The Sept. 20 edition of The Living Church is available online to registered subscribers.
Art historian Dennis Raverty writes in this issue’s cover essay:
Since the death of Greek artist Photios Kontoglou in 1965, the Eastern Orthodox world has undergone a veritable renaissance in icon painting, with the widespread return to the traditional Byzantine style that his work first heralded and that so many iconographers and muralists have followed. Hundreds of Orthodox churches across the world have ordered icons painted in the “new” old style. This resurgence of tradition has spread to other churches in the Orthodox ambit, from Russian to Coptic. The revival has even extended to Western artists of the Roman Catholic and Anglican traditions.
For the last 20 years of his life, Kontoglou devoted himself exclusively to painting religious and secular subjects in the traditional Byzantine manner, but as a young man he spent the years of the First World War and its immediate aftermath in Paris, at that time the center of Europe’s avant-garde art world.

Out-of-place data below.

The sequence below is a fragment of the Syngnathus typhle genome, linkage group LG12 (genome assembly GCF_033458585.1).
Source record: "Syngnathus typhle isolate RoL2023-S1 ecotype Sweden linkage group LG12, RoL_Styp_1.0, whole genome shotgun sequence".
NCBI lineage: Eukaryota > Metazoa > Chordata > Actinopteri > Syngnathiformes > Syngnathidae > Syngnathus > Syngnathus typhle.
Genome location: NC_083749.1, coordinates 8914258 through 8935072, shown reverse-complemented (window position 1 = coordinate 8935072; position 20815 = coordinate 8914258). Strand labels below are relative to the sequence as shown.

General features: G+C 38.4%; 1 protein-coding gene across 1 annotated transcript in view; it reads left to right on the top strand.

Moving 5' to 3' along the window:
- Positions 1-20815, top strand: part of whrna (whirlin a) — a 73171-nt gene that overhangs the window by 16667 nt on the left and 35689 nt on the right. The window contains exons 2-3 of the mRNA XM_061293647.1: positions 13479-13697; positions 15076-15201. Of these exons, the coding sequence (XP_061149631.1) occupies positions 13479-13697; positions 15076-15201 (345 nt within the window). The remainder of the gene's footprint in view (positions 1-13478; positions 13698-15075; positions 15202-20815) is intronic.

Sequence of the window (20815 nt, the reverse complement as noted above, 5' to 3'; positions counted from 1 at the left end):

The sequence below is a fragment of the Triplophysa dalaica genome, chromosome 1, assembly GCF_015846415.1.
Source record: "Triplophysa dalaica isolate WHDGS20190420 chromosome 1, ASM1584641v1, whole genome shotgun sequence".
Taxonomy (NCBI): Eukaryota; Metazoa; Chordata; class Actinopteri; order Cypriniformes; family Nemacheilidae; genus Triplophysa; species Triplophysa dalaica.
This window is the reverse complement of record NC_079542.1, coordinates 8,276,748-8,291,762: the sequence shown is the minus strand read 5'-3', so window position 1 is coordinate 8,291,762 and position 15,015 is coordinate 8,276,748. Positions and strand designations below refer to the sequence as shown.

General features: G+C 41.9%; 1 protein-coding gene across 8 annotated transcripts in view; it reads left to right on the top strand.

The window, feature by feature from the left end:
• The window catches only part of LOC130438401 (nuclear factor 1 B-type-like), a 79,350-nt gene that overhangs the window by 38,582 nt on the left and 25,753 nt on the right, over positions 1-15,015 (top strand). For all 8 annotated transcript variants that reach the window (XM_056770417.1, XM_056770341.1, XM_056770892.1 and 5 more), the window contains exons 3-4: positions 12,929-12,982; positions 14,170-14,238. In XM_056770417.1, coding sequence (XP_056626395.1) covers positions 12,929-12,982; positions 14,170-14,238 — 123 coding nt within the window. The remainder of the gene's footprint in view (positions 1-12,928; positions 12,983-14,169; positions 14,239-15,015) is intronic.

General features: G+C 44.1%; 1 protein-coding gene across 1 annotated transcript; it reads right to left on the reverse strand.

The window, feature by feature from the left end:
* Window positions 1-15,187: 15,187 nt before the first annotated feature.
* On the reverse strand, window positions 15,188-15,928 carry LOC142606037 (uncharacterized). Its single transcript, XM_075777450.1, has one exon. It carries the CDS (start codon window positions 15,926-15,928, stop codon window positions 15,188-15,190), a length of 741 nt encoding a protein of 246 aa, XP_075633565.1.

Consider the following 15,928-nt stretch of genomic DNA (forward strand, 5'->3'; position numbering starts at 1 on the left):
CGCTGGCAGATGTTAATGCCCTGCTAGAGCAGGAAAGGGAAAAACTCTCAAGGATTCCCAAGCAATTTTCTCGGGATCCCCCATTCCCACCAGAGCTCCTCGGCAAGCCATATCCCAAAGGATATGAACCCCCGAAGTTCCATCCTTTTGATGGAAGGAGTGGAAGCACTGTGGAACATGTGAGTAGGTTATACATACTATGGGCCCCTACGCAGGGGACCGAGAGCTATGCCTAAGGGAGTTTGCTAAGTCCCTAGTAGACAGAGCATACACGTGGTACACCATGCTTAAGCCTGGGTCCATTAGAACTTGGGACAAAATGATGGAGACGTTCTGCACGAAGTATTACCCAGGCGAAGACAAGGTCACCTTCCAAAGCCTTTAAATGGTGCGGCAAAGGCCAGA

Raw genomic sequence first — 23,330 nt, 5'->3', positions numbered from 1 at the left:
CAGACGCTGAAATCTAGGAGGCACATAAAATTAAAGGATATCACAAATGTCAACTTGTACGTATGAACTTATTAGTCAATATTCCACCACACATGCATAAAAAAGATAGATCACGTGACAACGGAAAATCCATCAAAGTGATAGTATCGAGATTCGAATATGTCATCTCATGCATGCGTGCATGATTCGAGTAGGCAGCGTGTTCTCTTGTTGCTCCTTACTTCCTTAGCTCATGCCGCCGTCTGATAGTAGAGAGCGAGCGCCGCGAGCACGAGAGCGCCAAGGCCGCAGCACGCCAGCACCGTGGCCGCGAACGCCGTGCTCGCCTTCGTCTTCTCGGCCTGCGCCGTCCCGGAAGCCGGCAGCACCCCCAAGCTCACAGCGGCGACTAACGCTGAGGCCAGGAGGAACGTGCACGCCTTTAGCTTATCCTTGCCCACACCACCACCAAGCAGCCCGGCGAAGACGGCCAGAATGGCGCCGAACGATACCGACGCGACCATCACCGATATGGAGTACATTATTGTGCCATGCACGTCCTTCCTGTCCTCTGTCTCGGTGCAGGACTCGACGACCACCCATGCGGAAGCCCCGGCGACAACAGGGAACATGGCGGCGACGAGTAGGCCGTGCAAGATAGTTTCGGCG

Storytellers Aim for Transformation
One Basso Profundo’s Sotto Voce Confessions
By Don Keller
Baptism: Reliving Death and Resurrection
By Julia Gatta
Making Friends with Muslims | By David Carlson
The Resurgence of Traditional Icon Painting, Part 1
By Dennis Raverty
The Sacrament of the Eucharist • Healing Touch and Saving Word • The Serious Business of Worship • The Touch of the Sacred | Review by Mark Michael
People & Places